"The next thing is, Jaques comes; and therefore it is necessary his warrant of attorney should be for a more considerable sum; he has a warrant of attorney likewise for eight hundred and sixty-nine pounds; the plaintiff upon that is Bailey, the brother-in-law of Jaques, keeping this public-house in Lime-street, a distressed man, his goods having been seized, and himself ruined; Jaques writes to Price, his attorney, and sends him the warrant of attorney with this letter: 'Sir, I have sent you a warrant of attorney, which I shall be obliged to you to enter up, and take out execution on immediately; as the defendant is in custody at Simpson's, in Brook-street, and I am told he will settle the matter, you may depend on this being a straight forward business: you see I have not taken the warrant in my own name, nor never will any more; but you will see, by the indorsement on the back, that it is in truth for me; if you have any offer of settlement you may take half down, and a warrant of attorney for the remainder, but not otherwise; I have sent two guineas per bearer, for money out of purse: you need only lodge the writ in the Sheriff's-office; in the other writ you sent me there is a mistake, therefore I shall not serve it till I see you. I am, Sir, your humble servant, Robert Jaques.-Pray send me an answer by the bearer. The witness to the warrant of attorney is my brother.' So that the supposed plaintiff is my brother-in-law, the supposed witness is my brother Jaques, but I, Mr. Robert Jaques, am the real plaintiff in the business.
"Having thus got him arrested, and charged in the office of the Sheriff, the next thing is to get him into the Fleet; how is that to be done? Jaques knew that is to be done by habeas corpus; who should be the attorney? there are a number of attorneys, and we will open the book and see how many there are of one name; it turns out there are two Mr. Martins: Martin is the man; there are but two Martins, and they will not know which of the two it was; now it turns out to be neither of them, for they are both here; so that from the beginning to the end it is a complete fabrication; now the next thing was how to get him out of the Fleet; that was to be done; because unless that could be done it would not do, the warden would not be charged with the debt.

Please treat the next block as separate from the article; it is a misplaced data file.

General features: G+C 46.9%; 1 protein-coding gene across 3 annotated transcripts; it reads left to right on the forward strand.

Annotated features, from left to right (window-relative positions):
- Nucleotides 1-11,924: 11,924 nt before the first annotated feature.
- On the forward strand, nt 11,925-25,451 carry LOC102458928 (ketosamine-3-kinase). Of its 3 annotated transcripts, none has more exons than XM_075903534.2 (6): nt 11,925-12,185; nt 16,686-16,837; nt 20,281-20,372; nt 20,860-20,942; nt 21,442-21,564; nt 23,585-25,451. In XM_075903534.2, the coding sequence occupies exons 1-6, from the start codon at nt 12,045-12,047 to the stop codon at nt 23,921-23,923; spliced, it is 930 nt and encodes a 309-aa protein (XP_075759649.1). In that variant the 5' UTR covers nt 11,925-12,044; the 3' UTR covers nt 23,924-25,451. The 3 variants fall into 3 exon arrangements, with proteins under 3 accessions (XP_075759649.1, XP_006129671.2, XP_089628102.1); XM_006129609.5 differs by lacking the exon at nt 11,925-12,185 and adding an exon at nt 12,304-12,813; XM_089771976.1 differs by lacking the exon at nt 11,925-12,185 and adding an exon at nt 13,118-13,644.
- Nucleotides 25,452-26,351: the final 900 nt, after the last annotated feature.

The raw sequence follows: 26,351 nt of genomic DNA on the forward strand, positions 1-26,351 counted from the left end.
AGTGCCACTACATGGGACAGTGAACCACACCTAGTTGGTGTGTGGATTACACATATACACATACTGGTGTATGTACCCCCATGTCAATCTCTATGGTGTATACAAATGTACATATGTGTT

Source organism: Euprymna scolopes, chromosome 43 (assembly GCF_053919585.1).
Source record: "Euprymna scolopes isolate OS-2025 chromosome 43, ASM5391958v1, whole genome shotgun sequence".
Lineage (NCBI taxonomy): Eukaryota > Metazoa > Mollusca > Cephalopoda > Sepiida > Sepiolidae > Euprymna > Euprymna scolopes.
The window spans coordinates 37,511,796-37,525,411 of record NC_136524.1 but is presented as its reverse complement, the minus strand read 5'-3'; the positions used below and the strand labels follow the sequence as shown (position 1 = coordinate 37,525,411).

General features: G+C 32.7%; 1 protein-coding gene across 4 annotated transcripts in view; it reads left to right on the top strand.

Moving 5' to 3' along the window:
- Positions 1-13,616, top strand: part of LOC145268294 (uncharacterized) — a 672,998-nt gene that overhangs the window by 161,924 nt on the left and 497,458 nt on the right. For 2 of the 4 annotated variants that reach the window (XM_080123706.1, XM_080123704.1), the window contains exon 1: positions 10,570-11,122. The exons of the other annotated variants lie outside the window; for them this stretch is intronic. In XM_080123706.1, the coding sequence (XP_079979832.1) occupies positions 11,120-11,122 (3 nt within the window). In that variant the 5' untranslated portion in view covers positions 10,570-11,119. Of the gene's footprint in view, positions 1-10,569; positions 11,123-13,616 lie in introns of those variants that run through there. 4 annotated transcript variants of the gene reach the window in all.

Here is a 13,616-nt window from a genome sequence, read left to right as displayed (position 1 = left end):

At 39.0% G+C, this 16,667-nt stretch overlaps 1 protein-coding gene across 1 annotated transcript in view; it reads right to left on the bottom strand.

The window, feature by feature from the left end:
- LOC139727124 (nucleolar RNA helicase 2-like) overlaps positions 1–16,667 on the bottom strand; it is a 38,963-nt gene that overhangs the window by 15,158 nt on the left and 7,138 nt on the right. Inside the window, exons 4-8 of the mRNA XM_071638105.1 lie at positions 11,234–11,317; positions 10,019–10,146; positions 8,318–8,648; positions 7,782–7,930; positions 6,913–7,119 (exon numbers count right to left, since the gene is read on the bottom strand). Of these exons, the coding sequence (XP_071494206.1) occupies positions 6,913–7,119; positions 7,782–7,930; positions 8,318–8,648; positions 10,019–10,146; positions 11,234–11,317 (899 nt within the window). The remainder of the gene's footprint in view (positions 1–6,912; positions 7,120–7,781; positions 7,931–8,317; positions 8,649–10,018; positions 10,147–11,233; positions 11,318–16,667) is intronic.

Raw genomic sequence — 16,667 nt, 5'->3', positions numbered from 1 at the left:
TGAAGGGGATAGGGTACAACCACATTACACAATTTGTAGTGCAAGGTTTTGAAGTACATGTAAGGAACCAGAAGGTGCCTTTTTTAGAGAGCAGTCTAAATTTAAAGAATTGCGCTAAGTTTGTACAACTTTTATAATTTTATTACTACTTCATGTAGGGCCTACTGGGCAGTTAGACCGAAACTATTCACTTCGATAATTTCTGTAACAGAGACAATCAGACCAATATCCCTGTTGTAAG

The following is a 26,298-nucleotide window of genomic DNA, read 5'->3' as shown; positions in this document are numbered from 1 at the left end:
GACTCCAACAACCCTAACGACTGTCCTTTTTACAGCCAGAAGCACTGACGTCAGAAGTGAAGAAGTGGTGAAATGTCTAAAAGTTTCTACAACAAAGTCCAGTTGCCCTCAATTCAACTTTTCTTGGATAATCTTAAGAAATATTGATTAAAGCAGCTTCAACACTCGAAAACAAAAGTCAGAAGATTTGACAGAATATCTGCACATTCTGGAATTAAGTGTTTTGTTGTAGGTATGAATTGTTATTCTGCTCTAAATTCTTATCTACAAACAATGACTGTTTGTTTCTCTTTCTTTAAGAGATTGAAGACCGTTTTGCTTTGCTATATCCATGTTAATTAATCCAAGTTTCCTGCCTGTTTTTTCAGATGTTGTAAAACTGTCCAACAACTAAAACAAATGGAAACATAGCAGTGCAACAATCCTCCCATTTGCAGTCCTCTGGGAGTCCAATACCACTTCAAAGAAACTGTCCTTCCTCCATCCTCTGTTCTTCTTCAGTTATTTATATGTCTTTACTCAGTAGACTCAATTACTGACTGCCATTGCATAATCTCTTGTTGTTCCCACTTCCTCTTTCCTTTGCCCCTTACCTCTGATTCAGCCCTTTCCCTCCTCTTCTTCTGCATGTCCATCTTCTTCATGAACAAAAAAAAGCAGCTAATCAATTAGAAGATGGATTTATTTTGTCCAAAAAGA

On Saturday the 22d, I think he was brought to the Fleet: on the Sunday they dined together; the company consisted of Mr. Robert Jaques, and his lady, Mr. John Jaques, and his wife, who from her size and appearance might very well pass for a man, and Mr. Shanley being from his appearance to pass for a woman, the transition was easy; Mr. Robert Hopper, and his wife, Mr. Shanley, and Mr. Tronson; Mrs. Hopper and Mr. Hopper coming in about four o'clock on the Sunday: Mr. John Jaques, with his lady Mrs. Jaques: they transferred their appearances, Mr. Shanley placed his blue and gold coat round his waist, to make some hips, and with a gown of Mrs. Jaques's he walked out; Mrs. John Jaques was left in company with Mr. Robert Jaques, Mr. Shanley went out of the gate between eight and nine in the evening, in the very same gown, in the very same dress and appearance that Mrs. John Jaques came in about four; they led a child out with them. Unfortunately Clipsom the turnkey (now whether Jaques knew this before) had been sent for to his mother, in the country, and therefore the door was kept by an under-turnkey; he had not the least suspicion; was not on his guard: the next day it was found that Mr. Shanley had escaped out of prison, and he was traced by some means or other to the lodgings of Mr. Tronson, in Sloane-street: they took coach directly, and went there; Mrs. John Jaques sent for her clothes, and they were returned; the next thing was to get Shanley out of the kingdom; because if he was here he might be taken by an escape warrant, and the whole would be discovered; he therefore the next day took a post chaise and went to Dover, and in company with Mr. Shakeshaft, a person he met with on the road, took boat, and went to Calais. They went to Tronson's the 29th; Tronson's lodgings was in the most miserable situation, scarce a table or a chair: Clipson charged him immediately with having aided and assisted in the escape; Tronson was exceedingly angry at it, and being told that he should be charged with a conspiracy, said, he did not care, that as to going to the Fleet again, he never would put his foot there again, for now he had got his friend out that was all he wished; he had his ends, therefore he did not care a penny about it.